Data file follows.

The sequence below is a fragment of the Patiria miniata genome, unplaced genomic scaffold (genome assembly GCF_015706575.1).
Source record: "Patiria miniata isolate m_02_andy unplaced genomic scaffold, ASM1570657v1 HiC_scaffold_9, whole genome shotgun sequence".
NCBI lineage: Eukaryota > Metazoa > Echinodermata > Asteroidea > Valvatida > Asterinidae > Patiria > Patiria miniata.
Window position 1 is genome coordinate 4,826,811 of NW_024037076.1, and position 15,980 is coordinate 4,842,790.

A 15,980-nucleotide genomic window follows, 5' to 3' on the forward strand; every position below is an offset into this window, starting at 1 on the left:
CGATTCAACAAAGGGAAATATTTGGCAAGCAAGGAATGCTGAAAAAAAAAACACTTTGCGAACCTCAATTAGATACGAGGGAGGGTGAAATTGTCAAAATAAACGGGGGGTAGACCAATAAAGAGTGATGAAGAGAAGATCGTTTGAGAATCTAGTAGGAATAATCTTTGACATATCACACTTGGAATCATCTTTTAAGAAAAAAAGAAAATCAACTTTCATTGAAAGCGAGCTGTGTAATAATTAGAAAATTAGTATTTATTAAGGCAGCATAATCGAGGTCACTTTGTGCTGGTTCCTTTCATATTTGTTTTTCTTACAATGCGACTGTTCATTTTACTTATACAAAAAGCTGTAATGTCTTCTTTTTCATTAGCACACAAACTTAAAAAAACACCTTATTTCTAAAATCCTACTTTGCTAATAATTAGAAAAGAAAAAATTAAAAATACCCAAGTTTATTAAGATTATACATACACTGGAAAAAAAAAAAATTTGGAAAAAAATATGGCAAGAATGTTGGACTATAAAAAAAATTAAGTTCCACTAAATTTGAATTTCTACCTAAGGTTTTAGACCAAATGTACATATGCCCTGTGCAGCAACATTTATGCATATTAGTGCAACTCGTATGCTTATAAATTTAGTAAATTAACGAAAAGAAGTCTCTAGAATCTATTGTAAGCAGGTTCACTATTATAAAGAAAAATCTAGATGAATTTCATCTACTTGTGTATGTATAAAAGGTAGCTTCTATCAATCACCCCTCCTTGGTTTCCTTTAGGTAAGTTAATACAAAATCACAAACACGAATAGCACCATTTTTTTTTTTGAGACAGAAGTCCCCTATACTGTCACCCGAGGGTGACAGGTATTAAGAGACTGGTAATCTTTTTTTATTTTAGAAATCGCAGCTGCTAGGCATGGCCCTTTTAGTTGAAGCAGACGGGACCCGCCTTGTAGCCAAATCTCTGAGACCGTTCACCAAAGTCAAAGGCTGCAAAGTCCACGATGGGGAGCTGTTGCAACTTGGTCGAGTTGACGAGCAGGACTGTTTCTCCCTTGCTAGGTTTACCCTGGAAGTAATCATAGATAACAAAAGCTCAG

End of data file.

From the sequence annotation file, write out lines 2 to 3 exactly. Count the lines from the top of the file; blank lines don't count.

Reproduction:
Source record: "Patiria miniata isolate m_02_andy unplaced genomic scaffold, ASM1570657v1 HiC_scaffold_9, whole genome shotgun sequence".
NCBI lineage: Eukaryota > Metazoa > Echinodermata > Asteroidea > Valvatida > Asterinidae > Patiria > Patiria miniata.